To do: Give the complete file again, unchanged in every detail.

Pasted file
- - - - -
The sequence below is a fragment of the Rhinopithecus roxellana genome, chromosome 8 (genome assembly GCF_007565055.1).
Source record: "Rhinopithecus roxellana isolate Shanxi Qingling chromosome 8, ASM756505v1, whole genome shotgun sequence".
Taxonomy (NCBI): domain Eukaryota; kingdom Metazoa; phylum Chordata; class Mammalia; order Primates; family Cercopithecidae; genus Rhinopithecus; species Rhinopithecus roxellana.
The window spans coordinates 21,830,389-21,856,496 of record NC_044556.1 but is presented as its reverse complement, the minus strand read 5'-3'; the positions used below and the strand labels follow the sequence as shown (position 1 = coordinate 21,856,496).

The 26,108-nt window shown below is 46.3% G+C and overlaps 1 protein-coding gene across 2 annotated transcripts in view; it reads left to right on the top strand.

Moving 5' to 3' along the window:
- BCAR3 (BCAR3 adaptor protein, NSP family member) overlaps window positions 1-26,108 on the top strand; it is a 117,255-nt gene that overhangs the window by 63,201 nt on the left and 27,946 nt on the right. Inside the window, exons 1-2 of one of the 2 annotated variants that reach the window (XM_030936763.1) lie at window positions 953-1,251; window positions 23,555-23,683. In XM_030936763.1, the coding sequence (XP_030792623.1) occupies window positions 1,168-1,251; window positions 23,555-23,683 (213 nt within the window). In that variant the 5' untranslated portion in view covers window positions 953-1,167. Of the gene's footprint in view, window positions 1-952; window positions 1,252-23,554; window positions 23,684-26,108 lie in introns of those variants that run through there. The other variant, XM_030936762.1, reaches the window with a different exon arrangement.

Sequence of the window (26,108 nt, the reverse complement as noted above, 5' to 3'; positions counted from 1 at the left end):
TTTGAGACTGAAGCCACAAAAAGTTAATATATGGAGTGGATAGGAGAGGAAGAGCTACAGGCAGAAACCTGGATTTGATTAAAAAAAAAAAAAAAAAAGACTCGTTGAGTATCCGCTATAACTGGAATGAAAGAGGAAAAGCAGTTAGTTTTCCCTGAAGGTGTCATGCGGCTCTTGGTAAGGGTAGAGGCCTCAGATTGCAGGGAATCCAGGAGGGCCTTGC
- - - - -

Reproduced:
The sequence below is a fragment of the Rhinopithecus roxellana genome, chromosome 8 (genome assembly GCF_007565055.1).
Source record: "Rhinopithecus roxellana isolate Shanxi Qingling chromosome 8, ASM756505v1, whole genome shotgun sequence".
Taxonomy (NCBI): domain Eukaryota; kingdom Metazoa; phylum Chordata; class Mammalia; order Primates; family Cercopithecidae; genus Rhinopithecus; species Rhinopithecus roxellana.
The window spans coordinates 21,830,389-21,856,496 of record NC_044556.1 but is presented as its reverse complement, the minus strand read 5'-3'; the positions used below and the strand labels follow the sequence as shown (position 1 = coordinate 21,856,496).

The 26,108-nt window shown below is 46.3% G+C and overlaps 1 protein-coding gene across 2 annotated transcripts in view; it reads left to right on the top strand.

Moving 5' to 3' along the window:
- BCAR3 (BCAR3 adaptor protein, NSP family member) overlaps window positions 1-26,108 on the top strand; it is a 117,255-nt gene that overhangs the window by 63,201 nt on the left and 27,946 nt on the right. Inside the window, exons 1-2 of one of the 2 annotated variants that reach the window (XM_030936763.1) lie at window positions 953-1,251; window positions 23,555-23,683. In XM_030936763.1, the coding sequence (XP_030792623.1) occupies window positions 1,168-1,251; window positions 23,555-23,683 (213 nt within the window). In that variant the 5' untranslated portion in view covers window positions 953-1,167. Of the gene's footprint in view, window positions 1-952; window positions 1,252-23,554; window positions 23,684-26,108 lie in introns of those variants that run through there. The other variant, XM_030936762.1, reaches the window with a different exon arrangement.

Sequence of the window (26,108 nt, the reverse complement as noted above, 5' to 3'; positions counted from 1 at the left end):
TTTGAGACTGAAGCCACAAAAAGTTAATATATGGAGTGGATAGGAGAGGAAGAGCTACAGGCAGAAACCTGGATTTGATTAAAAAAAAAAAAAAAAAAGACTCGTTGAGTATCCGCTATAACTGGAATGAAAGAGGAAAAGCAGTTAGTTTTCCCTGAAGGTGTCATGCGGCTCTTGGTAAGGGTAGAGGCCTCAGATTGCAGGGAATCCAGGAGGGCCTTGC